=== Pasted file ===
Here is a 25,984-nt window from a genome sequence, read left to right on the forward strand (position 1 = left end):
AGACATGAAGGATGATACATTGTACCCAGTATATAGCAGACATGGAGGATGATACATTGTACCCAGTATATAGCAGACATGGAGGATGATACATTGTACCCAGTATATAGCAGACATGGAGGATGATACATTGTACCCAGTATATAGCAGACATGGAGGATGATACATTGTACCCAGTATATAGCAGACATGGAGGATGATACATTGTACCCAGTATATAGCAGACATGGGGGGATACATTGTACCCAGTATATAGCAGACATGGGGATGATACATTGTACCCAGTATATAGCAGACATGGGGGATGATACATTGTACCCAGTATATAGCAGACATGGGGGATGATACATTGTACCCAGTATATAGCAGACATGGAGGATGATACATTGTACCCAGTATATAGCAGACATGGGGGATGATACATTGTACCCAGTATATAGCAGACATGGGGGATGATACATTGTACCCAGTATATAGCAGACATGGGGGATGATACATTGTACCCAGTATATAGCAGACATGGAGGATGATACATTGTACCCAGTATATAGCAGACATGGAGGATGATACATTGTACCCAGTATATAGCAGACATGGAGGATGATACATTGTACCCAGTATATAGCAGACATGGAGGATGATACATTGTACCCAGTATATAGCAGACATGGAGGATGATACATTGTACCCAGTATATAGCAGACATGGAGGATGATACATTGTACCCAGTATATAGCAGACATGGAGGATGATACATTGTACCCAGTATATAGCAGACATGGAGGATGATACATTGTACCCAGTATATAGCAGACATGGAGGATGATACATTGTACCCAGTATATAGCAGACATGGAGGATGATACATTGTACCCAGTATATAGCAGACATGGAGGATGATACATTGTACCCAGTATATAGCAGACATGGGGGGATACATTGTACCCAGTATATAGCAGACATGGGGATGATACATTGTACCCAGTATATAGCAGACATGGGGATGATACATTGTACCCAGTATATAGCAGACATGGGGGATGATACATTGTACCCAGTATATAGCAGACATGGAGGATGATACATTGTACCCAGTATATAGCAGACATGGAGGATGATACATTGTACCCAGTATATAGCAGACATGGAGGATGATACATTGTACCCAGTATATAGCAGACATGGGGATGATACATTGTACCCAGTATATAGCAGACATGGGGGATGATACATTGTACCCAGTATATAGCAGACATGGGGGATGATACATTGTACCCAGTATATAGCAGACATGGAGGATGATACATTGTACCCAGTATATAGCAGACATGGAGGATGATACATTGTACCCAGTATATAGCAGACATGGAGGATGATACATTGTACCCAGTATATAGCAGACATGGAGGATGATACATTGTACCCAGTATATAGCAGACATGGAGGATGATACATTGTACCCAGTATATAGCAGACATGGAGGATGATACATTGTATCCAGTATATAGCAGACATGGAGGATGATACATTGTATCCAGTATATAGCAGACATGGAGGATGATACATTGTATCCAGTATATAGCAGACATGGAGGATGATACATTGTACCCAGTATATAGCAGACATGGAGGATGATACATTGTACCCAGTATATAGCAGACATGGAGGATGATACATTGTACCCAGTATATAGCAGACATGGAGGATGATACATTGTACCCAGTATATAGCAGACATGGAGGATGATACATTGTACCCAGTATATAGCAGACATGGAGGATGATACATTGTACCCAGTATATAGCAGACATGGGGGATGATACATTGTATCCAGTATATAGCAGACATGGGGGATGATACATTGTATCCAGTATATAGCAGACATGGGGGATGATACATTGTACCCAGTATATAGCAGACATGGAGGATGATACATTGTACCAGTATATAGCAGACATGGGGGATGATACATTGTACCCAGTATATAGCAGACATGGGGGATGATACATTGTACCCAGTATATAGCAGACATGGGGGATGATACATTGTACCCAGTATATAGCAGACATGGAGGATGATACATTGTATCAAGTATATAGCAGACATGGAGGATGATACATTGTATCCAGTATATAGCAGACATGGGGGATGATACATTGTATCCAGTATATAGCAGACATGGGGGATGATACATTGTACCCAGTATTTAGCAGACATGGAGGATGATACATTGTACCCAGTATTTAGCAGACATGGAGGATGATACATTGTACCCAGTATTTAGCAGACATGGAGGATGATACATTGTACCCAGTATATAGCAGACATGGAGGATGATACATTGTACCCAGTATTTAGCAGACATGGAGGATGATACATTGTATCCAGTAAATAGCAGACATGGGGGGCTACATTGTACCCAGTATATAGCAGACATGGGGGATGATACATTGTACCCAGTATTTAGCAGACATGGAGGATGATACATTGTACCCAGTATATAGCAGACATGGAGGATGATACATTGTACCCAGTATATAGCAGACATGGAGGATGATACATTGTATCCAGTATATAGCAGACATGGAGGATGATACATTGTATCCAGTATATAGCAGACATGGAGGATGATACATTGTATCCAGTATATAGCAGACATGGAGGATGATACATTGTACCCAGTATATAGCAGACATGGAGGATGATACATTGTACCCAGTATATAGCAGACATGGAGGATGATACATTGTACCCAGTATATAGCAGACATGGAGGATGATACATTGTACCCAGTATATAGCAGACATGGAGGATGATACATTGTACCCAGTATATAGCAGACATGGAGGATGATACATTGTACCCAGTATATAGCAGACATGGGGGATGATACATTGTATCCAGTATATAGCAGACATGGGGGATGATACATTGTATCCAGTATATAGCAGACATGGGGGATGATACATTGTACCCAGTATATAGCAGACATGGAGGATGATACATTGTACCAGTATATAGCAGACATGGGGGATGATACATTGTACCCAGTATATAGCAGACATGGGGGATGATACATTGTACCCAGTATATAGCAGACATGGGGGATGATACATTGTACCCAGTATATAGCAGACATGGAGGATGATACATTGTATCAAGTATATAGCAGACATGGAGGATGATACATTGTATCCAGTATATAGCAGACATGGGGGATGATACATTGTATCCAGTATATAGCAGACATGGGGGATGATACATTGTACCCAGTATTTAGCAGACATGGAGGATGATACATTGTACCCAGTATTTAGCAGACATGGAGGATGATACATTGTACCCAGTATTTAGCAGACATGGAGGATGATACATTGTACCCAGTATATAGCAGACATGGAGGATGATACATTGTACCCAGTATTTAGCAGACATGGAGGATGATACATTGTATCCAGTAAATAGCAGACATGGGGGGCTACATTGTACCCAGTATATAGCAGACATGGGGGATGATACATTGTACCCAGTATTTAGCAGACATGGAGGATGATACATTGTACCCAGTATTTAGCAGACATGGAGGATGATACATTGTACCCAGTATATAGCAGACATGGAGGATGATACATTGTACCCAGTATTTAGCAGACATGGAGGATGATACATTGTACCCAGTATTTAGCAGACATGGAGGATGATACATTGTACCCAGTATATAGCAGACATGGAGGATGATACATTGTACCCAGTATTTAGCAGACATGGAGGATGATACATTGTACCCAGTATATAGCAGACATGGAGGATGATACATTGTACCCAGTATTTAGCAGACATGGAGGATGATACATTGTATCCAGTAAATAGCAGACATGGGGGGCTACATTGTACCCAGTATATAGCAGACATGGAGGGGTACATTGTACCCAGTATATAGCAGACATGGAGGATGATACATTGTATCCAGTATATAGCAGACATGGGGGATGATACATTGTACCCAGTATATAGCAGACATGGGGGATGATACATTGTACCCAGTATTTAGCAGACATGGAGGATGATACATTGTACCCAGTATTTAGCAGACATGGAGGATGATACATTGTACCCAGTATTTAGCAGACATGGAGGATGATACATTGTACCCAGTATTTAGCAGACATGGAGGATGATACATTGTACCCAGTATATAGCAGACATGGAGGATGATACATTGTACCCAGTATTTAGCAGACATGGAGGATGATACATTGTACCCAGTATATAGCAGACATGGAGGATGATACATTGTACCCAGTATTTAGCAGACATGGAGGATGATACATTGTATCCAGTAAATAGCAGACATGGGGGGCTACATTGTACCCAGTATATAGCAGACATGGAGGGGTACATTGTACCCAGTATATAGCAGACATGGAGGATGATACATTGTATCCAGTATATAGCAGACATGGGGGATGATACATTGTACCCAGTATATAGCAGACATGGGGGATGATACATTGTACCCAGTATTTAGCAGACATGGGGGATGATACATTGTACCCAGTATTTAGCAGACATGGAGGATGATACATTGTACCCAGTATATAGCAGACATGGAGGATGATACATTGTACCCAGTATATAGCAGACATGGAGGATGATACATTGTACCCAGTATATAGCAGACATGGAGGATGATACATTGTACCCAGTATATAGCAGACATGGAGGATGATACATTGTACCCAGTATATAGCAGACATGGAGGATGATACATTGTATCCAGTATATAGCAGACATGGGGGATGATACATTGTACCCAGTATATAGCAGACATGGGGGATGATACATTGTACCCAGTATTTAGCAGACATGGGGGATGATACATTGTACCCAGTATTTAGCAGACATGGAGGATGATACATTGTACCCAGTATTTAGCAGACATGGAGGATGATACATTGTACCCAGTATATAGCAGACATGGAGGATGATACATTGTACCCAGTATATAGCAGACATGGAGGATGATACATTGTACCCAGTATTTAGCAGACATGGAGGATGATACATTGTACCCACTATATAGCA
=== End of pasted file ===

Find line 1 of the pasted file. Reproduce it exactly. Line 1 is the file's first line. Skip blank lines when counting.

Here is a 25,984-nt window from a genome sequence, read left to right on the forward strand (position 1 = left end):